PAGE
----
MALIK STORY: Speaking of Story, IU officially announced his commitment late Monday. No one doubts his talent, but he did leave Oak Hill Academy and Southern California was willing to let him walk from his verbal commitment.
Crean said he felt comfortable with Story.
THIRD ASSISTANT COACH: It’s a priority, but not the top one. Mainly, because only two assistants could recruit right now, anyways.
Â RICK GREENSPAN: I wrote that Crean appeared sullen at last Thursday’s press conference to announce Greenspan’s resignation as athletics director, and it seems I was right on target.
“I was devastated for a while,” Crean said.
BRINGING OLD PLAYERS BACK: As he has said before, this is a top priority for Crean. Said he had a long phone conversation with Isiah Thomas on Monday, and Thomas volunteered to come down and speak to Crean’s basketball camp (there were oodles and oodles of little boys in IU practice gear running around Assembly Hall). Crean politely declined for this week, but expect to see ol’ Isiah around campus this upcoming season. It’s not like he has a job or anything (Hmmm, assistant coach opening + Isiah’s availability = purely subjective, laughable rumor only suit for print in US Weekly).
Released by IU today:
Indiana defensive end Greg Middleton has been named to the Chuck Bednarik Award Watch List, the Maxwell Football Club announced on Monday afternoon. The award is given to the best defensive player in college football and is the fourth preseason watch list Middleton has found himself on.
Middleton is also on the the Bronko Nagurski Trophy Watch List, the Rotary Lombardi Award Preliminary Watch List and the Lott Trophy Watch List.
Read the rest of this post »
Most of what happened inside a large conference room located just off the main lobby and above the kitchen — thus allowing Kelvin Sampson to try to enter and exit without being seen — at the Hotel Deca in Seattle will remain hidden to us.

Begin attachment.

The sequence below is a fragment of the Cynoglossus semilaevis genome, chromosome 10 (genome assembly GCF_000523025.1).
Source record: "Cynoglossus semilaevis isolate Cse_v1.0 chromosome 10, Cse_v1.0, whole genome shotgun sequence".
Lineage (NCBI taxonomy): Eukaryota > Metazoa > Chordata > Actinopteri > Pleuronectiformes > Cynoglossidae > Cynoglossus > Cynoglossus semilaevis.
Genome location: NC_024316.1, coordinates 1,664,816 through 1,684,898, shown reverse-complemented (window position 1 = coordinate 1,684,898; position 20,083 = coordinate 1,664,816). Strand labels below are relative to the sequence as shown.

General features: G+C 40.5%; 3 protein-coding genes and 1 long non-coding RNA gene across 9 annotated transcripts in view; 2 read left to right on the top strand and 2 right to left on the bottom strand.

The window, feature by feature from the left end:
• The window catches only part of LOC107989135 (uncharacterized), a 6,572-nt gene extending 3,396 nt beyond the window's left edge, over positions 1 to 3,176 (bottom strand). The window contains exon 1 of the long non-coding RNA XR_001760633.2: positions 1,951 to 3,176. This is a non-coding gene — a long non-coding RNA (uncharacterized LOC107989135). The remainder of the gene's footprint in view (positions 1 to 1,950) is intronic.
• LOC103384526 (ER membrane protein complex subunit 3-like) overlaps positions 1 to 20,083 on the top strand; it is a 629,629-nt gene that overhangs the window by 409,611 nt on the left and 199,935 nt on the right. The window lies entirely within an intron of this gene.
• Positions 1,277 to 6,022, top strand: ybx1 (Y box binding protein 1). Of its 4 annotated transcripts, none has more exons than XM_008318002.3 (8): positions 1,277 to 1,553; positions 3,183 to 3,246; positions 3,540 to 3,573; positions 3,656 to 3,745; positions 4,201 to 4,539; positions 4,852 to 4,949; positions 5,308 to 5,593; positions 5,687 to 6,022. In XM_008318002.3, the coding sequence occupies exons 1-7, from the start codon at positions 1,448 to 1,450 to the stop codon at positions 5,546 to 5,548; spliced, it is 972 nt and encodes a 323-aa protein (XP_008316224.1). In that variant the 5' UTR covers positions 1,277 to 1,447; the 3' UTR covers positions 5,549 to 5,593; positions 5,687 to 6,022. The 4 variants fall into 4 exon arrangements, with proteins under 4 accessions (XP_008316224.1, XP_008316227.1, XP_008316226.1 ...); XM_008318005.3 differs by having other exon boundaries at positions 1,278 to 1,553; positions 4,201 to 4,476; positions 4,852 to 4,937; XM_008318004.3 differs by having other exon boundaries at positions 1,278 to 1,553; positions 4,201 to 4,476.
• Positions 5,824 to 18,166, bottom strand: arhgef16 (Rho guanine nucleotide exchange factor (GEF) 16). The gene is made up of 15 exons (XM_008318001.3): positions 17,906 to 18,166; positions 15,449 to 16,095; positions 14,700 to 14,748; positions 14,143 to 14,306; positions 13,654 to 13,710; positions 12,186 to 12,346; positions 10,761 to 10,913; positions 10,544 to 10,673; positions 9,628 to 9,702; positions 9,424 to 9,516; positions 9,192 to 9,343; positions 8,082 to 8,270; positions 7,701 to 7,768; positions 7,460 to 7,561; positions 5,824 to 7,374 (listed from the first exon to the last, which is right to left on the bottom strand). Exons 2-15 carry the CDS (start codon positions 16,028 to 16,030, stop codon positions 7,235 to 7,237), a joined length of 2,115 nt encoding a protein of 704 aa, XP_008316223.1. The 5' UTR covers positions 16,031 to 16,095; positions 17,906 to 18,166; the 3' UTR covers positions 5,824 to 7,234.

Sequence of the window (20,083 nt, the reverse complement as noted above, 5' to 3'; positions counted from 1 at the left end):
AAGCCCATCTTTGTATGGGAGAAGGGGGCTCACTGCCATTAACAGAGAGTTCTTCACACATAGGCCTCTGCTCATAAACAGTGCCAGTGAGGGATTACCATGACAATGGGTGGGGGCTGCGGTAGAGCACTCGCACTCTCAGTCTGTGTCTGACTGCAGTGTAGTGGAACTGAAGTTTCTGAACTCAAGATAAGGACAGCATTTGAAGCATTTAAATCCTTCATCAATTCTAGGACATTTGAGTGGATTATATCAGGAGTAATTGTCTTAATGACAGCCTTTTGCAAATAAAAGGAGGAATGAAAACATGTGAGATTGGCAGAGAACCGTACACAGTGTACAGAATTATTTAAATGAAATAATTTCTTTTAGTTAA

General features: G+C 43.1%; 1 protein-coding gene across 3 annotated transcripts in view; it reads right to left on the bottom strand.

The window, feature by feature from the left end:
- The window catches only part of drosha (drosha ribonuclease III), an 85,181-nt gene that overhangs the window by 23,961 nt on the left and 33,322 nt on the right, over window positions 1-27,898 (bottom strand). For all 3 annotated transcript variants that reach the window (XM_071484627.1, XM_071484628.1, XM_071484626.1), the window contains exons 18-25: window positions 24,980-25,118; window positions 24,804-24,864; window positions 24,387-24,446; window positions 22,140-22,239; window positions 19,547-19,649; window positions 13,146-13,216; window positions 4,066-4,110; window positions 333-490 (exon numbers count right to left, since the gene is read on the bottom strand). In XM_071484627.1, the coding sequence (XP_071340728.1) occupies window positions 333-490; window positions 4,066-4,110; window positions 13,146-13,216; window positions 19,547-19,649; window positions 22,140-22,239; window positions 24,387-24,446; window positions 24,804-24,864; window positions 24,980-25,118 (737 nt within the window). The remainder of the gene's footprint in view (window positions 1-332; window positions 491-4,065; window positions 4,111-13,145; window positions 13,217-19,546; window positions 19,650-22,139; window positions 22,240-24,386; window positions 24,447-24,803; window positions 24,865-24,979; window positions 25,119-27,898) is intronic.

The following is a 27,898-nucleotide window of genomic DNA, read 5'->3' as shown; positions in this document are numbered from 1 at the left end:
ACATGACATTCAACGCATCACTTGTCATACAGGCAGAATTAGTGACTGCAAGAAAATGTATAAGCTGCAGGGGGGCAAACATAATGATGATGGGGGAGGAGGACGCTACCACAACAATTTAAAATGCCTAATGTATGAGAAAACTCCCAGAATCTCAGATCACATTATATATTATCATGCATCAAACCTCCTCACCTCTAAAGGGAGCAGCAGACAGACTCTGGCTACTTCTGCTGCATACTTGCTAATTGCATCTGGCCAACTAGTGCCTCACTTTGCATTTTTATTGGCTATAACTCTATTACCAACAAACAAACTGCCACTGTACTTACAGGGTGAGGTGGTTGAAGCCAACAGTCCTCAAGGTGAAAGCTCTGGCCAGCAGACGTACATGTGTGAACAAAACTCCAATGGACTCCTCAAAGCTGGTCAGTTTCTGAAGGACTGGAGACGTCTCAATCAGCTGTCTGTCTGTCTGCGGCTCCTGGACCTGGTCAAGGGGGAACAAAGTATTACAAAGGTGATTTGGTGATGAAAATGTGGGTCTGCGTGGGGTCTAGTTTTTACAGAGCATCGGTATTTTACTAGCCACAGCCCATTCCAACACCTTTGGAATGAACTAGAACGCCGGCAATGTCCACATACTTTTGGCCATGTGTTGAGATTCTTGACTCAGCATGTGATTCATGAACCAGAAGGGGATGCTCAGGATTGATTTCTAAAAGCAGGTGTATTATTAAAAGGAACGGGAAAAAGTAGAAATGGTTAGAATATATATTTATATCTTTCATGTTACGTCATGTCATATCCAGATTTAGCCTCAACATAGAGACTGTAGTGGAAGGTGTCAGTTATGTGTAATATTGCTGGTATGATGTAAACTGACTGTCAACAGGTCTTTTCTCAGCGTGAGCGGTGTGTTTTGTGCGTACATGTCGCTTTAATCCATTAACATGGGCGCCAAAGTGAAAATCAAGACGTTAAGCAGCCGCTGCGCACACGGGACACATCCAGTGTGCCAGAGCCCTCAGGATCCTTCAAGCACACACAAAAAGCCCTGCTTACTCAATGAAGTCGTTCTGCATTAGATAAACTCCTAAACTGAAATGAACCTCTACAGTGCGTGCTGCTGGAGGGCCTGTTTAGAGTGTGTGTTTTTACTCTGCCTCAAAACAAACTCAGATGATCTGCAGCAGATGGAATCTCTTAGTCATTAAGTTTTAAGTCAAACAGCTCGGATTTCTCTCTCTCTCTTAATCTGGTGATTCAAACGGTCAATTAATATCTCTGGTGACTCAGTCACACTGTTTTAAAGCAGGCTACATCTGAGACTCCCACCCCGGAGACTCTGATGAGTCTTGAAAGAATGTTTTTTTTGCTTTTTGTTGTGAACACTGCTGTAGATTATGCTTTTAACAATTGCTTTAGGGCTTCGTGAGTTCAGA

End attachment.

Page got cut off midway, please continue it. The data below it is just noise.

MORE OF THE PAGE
But Indiana University’s final word in the 12-hour ordeal, its final and failed plea to place the blame on its former basketball coaches and avoid a “failure to monitor” charge, has become a public record because the man who delivered it, university President Michael McRobbie, wrote it down. (He wasn’t at the hearing due to a previous engagement but delivered the speech via video conference.)
We received a copy of his closing statement, and I’ll paste it below for you to read.
We received a copy of Rick Greenspan’s severance agreement today through a public records request.
Among the more interesting parts of the five-page document (which you can read in its entirety below) is that, according to clause 4.03, the “University agrees that Employee retains rights to any book he may wish to write and publish.”
Anyone have a suggested title for said book?
As part of the severance, Greenspan will receive the bulk of his payoff ($369,000) on or near Jan. 15, 2009.
Then he’ll receive $4,600 each month from January 2009 through December 2009, as well as $1,400 each month of next year until he “obtains other substantially equivalent employment with health insurance coverage and benefits.”
There’s also, as you might imagine, a lengthy clause in which somebody tried to use as many syllables as possible to say, “You can’t sue us.”
But here’s the summation of the whole deal for you, the third item in Recitations section of the document:
“The University and Employee have evaluated their respective needs, and the Employee has elected to resign upon condition that Employee be compensated for the release of the right to continued employment.”
… for those of you out-of-towners who are wondering what is going on at the stadium. Old turf all gone, work progressing.